Financing Real Estate
99% of residential purchases are financed by loans from a lending institution. There are different types of lenders, but they pretty much follow the same lending practices and loan requirements. That is, the requirements a purchaser must follow before the lending institution will finance the purchase of their client's home.
Hypothecation is the practice where (usually through a letter of hypothecation) a borrower pledges collateral to secure a debt or a borrower, as a condition precedent to a loan, has a third party (usually an affiliate) pledge collateral for the borrower. The borrower retains ownership of the collateral, but the creditor has the right to seize possession if the borrower defaults. A common example occurs when a consumer enters into a mortgage agreement, in which the consumer's house becomes collateral until the mortgage loan is paid off.
Hypothecation - Buyer offers a note promising to pay on the loan thus places a lien (hypothecates) on the property allowing the lender to foreclose on the house if note payments are not paid as contracted.
Pledge - The buyer offers a note (only) without a lien on the property. This is usually done when the seller owned the house "free and clear" and becomes the lender. The buyer makes monthly agreed upon payments to the seller until the note is paid off. If payments are not paid, the seller can only sue the buyer for not making contracted payments.
CONCERNS OF A LENDER
Quality of Collateral - Quality of the real property as collateral for the loan.
Value - Is the home worth the purchase price? Is the house worth more or less than the price the purchaser paid? To determine this, the lender will usually require a licensed appraiser to provide an opinion. This appraiser has several different methods that can be utilized in determining value and we will go over appraisal a little later in the course.
Quality of Title - Will the purchaser obtain a fee simple absolute estate without a "cloud on title?" If there is a cloud on title, or the possibility of one, it could present difficulties in the future. A cloud may disallow the lending institution from financing the purchase.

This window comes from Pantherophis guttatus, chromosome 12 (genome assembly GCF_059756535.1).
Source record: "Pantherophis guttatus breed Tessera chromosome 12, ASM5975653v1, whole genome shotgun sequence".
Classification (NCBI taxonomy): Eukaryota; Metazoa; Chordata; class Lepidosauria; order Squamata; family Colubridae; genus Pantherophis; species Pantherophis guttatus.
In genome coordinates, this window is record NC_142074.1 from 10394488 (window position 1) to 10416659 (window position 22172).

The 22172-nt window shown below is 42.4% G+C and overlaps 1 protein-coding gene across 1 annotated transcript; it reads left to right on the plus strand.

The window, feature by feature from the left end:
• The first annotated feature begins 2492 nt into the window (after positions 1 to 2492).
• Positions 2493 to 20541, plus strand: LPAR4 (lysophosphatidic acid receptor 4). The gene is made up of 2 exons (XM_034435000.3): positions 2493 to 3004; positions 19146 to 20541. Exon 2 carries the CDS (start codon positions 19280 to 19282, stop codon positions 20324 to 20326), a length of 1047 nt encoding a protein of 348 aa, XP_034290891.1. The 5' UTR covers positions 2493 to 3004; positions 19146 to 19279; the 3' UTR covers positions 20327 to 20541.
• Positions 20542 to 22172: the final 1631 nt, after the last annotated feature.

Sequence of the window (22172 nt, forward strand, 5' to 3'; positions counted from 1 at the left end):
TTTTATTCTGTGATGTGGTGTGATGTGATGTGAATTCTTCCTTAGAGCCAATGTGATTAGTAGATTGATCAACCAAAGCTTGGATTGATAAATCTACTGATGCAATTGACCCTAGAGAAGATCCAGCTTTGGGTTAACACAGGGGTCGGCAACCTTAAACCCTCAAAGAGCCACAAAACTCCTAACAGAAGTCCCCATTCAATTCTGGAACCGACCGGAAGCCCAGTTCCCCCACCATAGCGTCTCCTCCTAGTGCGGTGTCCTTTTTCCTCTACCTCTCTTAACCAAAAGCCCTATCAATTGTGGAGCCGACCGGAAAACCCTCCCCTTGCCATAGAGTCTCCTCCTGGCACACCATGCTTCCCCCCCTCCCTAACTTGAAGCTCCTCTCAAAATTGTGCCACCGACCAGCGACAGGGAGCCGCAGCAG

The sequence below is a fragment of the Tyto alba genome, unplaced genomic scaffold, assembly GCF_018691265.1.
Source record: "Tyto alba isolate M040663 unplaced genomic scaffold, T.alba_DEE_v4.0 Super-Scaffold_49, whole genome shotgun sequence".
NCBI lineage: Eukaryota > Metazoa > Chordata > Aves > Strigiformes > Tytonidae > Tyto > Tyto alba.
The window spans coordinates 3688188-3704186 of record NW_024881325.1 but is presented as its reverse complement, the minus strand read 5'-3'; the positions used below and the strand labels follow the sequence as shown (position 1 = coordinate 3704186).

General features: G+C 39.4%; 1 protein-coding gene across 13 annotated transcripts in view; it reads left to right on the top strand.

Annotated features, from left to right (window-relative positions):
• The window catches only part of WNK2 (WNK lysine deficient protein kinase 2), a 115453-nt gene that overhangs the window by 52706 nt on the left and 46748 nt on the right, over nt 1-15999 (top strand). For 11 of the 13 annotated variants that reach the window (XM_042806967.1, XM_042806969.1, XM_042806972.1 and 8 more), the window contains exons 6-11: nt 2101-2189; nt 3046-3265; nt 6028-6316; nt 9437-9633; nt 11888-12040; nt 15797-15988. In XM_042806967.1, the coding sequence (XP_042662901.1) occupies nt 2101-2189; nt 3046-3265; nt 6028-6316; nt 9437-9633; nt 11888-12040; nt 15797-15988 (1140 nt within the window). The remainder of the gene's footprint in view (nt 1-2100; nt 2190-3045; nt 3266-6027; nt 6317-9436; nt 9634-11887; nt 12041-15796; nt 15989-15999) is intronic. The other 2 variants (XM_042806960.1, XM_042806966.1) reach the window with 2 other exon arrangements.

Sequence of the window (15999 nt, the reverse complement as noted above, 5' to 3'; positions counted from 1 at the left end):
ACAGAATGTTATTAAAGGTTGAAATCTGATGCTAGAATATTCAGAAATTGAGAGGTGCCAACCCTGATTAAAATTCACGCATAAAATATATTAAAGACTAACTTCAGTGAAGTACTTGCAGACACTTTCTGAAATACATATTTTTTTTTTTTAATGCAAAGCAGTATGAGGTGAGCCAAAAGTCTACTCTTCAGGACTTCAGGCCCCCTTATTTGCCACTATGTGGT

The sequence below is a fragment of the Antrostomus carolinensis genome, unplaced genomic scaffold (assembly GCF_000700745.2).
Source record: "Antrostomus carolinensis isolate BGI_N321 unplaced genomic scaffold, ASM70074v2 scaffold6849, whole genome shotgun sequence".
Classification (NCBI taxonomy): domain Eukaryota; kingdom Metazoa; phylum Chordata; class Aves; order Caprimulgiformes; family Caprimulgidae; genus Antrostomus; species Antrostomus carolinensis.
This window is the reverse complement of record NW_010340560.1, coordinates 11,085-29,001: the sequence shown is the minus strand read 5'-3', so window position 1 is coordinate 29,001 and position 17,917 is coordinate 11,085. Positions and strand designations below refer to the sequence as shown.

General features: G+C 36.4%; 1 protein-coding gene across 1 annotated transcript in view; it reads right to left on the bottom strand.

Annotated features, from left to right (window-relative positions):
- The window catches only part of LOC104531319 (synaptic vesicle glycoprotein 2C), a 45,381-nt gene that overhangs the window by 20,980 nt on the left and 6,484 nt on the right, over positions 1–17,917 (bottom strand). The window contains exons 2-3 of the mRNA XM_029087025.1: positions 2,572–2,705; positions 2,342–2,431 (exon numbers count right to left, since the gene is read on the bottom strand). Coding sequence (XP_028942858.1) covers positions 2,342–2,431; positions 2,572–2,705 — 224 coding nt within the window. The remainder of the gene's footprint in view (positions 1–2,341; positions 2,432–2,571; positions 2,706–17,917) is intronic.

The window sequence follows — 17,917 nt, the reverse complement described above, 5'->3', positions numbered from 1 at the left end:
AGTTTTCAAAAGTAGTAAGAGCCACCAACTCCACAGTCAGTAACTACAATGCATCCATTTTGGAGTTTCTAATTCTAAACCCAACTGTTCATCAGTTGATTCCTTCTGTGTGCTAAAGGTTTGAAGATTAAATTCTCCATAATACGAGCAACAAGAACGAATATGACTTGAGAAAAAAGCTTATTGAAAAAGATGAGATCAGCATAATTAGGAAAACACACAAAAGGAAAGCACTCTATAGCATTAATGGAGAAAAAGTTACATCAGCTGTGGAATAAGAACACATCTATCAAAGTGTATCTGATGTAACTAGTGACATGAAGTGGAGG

The Federal Government - As you will see later in the course, the Federal government provides most of the money for institutions to lend. The Federal government has very stringent requirements that have to be met before Federal money can be utilized to finance the purchase of a home.
Loan To Value Ratio
When a buyer applies for a loan, the lending institution will also look at what is called the Loan To Value Ratio of the home they would finance. The value is determined by the appraisal of the house. The loan ratio is a percentage of the appraised value. We have to use the appraised value, rather than the purchase price, because this shows us the market value if the lender has to foreclose on the loan and sell the home.
Loan To Value (LTV) - A percentage of the appraised value. In determining the feasibility of a loan on a newly purchased home, a lender will utilize a predetermined formula. This formula is a percentage of the appraised value or sales price, whichever is less.
There are an innumerable number of different types of loans that the general public can obtain for financing a real estate purchase. This course is designed to simply show the different forms. It is best to check with the institutions and request information on the programs available. The following are some of the basic loan forms utilized in financing a home purchase:
Conventional Loan - When a loan is issued through a private lender without any outside source; like the Federal Government.
The lender looks directly at the creditor's ability to repay the loan. There are no outside sources of funds or intervention. This type of loan is not backed by any outside government agency.
Lender Has No Guarantee - Because the government does not guarantee the loan there is no direct governmental involvement; just simply a loan between the borrower and the lender.
Less Regulations - Because of this there are fewer governmental regulations. The lender is allowed to loan money with only its own paper requirements to meet. It can make loans under its own charter. The government will still have lending regulations that have to be followed, but not as much as a non-conventional loan where the Federal Government is directly involved.